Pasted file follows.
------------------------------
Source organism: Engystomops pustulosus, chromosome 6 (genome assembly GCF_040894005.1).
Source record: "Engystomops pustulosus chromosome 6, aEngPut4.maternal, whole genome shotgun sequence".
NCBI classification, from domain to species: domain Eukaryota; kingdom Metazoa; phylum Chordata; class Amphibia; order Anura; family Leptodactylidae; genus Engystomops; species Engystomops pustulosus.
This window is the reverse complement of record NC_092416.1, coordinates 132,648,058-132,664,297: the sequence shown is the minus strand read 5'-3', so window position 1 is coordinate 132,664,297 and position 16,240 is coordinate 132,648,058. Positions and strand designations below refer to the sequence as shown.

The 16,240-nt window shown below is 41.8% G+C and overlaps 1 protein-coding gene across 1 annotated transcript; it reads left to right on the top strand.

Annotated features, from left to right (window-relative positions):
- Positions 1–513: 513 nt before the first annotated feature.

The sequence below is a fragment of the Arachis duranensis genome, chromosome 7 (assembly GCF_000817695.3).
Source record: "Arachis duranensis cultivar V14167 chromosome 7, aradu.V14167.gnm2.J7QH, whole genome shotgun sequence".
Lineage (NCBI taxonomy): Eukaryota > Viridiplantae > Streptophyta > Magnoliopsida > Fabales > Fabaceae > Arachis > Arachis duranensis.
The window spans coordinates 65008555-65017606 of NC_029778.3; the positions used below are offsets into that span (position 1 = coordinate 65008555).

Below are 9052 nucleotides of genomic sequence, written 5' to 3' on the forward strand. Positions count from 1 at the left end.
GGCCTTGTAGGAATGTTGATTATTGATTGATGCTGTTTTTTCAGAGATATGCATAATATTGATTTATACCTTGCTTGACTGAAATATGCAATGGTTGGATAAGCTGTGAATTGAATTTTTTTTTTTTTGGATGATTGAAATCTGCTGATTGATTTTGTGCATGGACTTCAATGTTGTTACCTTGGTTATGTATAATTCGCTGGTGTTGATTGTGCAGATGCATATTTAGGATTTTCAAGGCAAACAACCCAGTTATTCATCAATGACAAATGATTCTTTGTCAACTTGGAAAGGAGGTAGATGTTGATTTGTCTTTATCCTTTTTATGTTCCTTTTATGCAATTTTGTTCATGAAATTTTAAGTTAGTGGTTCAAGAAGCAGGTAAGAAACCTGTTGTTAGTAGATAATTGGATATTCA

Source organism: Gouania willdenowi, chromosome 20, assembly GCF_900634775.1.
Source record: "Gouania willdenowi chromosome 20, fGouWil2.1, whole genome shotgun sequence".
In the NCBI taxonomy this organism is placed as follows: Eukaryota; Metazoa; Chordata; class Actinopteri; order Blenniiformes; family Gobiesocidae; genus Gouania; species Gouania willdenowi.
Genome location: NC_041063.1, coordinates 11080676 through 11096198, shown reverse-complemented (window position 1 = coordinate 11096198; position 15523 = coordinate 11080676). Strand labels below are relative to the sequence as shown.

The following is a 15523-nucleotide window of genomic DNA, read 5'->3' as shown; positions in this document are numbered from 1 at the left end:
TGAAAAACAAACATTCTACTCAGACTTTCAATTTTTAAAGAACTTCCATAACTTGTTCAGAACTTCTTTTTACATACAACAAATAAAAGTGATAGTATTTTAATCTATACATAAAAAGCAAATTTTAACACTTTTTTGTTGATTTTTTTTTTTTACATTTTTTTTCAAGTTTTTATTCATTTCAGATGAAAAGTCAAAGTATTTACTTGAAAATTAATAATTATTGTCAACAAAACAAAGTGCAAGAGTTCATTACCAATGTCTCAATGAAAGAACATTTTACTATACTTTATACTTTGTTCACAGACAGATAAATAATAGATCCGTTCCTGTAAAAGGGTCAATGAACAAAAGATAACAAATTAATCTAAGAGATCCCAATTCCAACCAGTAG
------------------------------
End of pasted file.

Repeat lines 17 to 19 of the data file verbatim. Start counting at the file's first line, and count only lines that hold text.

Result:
Genome location: NC_041063.1, coordinates 11080676 through 11096198, shown reverse-complemented (window position 1 = coordinate 11096198; position 15523 = coordinate 11080676). Strand labels below are relative to the sequence as shown.

The following is a 15523-nucleotide window of genomic DNA, read 5'->3' as shown; positions in this document are numbered from 1 at the left end:
TGAAAAACAAACATTCTACTCAGACTTTCAATTTTTAAAGAACTTCCATAACTTGTTCAGAACTTCTTTTTACATACAACAAATAAAAGTGATAGTATTTTAATCTATACATAAAAAGCAAATTTTAACACTTTTTTGTTGATTTTTTTTTTTTACATTTTTTTTCAAGTTTTTATTCATTTCAGATGAAAAGTCAAAGTATTTACTTGAAAATTAATAATTATTGTCAACAAAACAAAGTGCAAGAGTTCATTACCAATGTCTCAATGAAAGAACATTTTACTATACTTTATACTTTGTTCACAGACAGATAAATAATAGATCCGTTCCTGTAAAAGGGTCAATGAACAAAAGATAACAAATTAATCTAAGAGATCCCAATTCCAACCAGTAG